ORGAN WEIGHTS
Significant liver-weight increase was observed in both male and female animals (39% and 18% respectively) at the high-dose (7100 ppm). At the middle-dose (3300 ppm) only the increase in males (26%) was significant compared to both controls; the increase observed in females (6%) was only significant compared to sham-exposed animals.
Significant kidney-weight increase was observed in males at the high- (7100 ppm) and mid-dose (3300 ppm). The increase observed in females at the high-dose (7100 ppm) was only significant compared to sham-exposed animals.
Weight increase tended to be concentration related.

GROSS PATHOLOGY
No gross pathological changes associated with exposure to diisopropyl ether were observed.

HISTOPATHOLOGY: NON-NEOPLASTIC
Mild hypertrophy was observed in liver cells from central to mid-zonal areas for the male high-dose (7100 ppm) group. Similar changes in morphology were not observed in females, or either sex at the mid-dose (3300 ppm). It was suggested that hypertrophy was not visible with light microscopy until bulk-tissue weight changes were greater than ~30%.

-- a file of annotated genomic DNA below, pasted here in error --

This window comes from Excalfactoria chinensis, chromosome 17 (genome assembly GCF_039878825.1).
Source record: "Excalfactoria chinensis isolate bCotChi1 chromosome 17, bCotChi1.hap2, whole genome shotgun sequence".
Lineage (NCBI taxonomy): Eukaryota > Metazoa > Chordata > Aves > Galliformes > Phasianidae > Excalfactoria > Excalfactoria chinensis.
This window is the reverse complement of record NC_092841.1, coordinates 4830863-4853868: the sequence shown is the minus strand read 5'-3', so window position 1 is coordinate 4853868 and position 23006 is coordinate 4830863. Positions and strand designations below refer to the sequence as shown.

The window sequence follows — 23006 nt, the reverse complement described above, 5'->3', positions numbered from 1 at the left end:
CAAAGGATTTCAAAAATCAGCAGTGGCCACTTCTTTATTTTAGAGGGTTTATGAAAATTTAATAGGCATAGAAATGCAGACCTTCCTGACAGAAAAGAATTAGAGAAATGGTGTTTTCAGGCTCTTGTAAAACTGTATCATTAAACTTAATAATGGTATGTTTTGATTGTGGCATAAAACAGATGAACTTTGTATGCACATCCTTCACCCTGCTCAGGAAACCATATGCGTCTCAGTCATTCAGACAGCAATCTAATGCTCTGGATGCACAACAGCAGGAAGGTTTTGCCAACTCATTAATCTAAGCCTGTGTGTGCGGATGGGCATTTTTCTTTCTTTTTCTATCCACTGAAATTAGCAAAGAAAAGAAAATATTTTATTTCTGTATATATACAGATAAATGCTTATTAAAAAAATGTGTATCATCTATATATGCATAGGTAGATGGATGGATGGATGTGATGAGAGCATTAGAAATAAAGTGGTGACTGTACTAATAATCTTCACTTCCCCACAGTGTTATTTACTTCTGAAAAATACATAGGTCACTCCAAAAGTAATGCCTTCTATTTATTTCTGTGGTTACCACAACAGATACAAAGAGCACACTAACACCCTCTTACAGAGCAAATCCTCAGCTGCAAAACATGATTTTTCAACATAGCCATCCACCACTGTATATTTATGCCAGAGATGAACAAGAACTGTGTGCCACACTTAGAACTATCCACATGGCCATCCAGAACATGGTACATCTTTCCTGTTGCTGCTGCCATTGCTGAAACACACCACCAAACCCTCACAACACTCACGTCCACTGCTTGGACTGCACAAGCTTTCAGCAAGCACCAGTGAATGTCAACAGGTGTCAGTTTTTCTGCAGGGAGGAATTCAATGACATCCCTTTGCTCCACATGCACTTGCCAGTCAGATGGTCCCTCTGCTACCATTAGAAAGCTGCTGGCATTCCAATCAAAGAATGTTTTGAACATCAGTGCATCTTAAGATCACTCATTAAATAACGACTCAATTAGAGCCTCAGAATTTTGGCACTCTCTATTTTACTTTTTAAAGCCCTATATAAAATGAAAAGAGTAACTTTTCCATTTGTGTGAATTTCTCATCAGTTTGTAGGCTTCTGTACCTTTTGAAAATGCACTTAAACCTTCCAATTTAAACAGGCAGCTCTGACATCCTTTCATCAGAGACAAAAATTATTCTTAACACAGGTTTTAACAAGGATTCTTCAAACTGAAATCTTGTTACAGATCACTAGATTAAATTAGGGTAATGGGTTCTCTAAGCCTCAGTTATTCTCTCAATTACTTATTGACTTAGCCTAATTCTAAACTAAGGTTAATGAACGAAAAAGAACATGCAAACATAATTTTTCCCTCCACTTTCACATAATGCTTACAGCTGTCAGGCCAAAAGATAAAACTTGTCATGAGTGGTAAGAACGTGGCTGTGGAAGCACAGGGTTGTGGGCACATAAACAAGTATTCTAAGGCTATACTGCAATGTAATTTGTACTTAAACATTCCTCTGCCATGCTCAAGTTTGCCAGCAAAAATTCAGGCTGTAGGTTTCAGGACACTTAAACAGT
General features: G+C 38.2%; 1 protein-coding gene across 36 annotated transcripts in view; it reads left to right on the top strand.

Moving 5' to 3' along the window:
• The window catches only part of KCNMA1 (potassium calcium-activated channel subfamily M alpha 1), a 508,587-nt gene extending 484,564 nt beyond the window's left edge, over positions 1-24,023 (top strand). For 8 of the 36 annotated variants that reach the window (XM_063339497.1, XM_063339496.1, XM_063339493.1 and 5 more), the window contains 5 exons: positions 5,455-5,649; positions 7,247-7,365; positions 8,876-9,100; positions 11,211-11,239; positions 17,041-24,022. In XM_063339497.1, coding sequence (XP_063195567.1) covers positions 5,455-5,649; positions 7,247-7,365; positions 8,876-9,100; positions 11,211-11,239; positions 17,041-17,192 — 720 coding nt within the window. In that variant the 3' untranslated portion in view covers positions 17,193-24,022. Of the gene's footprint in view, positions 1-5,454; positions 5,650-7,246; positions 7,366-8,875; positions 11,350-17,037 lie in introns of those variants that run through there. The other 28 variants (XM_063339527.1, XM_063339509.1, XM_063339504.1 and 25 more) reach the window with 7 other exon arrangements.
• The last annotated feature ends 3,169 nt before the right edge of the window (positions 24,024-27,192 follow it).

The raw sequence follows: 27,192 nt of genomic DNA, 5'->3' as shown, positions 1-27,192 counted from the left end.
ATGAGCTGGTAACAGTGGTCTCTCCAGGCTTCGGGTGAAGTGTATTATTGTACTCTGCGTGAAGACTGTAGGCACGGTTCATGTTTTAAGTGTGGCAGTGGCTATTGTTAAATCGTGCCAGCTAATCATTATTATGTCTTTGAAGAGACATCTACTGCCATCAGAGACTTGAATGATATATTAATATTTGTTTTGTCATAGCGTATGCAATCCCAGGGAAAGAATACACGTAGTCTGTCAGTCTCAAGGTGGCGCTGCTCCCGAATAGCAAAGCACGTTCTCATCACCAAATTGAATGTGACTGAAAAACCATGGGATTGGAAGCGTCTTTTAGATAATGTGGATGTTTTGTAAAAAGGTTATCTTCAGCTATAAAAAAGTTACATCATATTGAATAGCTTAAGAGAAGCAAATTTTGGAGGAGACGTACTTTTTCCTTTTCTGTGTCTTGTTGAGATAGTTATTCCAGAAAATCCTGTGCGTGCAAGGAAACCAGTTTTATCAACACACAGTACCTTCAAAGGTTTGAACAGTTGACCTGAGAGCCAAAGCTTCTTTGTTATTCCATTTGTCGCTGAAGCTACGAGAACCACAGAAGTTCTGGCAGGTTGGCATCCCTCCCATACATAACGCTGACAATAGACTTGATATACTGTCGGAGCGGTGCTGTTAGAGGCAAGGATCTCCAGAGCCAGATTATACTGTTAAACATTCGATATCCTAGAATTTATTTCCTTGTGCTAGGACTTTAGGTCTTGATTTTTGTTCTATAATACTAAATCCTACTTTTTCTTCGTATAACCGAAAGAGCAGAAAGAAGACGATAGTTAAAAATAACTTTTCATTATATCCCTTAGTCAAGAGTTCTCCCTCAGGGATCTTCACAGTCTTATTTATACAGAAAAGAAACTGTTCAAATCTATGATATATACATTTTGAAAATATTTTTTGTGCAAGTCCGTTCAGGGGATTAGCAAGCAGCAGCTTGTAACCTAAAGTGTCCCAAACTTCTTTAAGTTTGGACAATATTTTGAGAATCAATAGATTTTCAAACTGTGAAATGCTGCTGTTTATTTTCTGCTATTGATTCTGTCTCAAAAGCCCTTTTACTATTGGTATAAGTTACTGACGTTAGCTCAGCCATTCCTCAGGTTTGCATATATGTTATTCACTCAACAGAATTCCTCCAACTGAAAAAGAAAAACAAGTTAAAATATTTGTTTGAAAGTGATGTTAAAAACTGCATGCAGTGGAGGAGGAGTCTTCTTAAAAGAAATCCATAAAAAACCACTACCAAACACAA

In the kidney there was a mild increase in hyaline droplets observed in the proximal convoluted tubles of males in the high-dose (7100 ppm) group. No similar changes were observed in any other group.
No other histopathological changes were observed in other tissues.

HISTORICAL CONTROL DATA
Percentage of abnormal sperm: 2.8-5.6%

OTHER FINDINGS
The numbers of sperm and spermatids were not changed by exposure to diisopropyl ether compared to the control groups.
At the high-dose (7100 ppm), the number (5.3%) of abnormal sperm (altered head morphology or broken) was significantly increased compared to the control groups (2.8%). However, no specific abnormality was predominant, and the result was not considered biologically significant.

Effect levels

open allclose all
Dose descriptor:
NOAEC
Effect level:
3 300 ppm
Sex:
male/female
Basis for effect level:
other: Effect concentration identified by registrant (minor changes in liver and kidney weights without discernable morphological effects at 3300 ppm; at 7100 ppm, these increased weights were accompanied by small morphologic changes).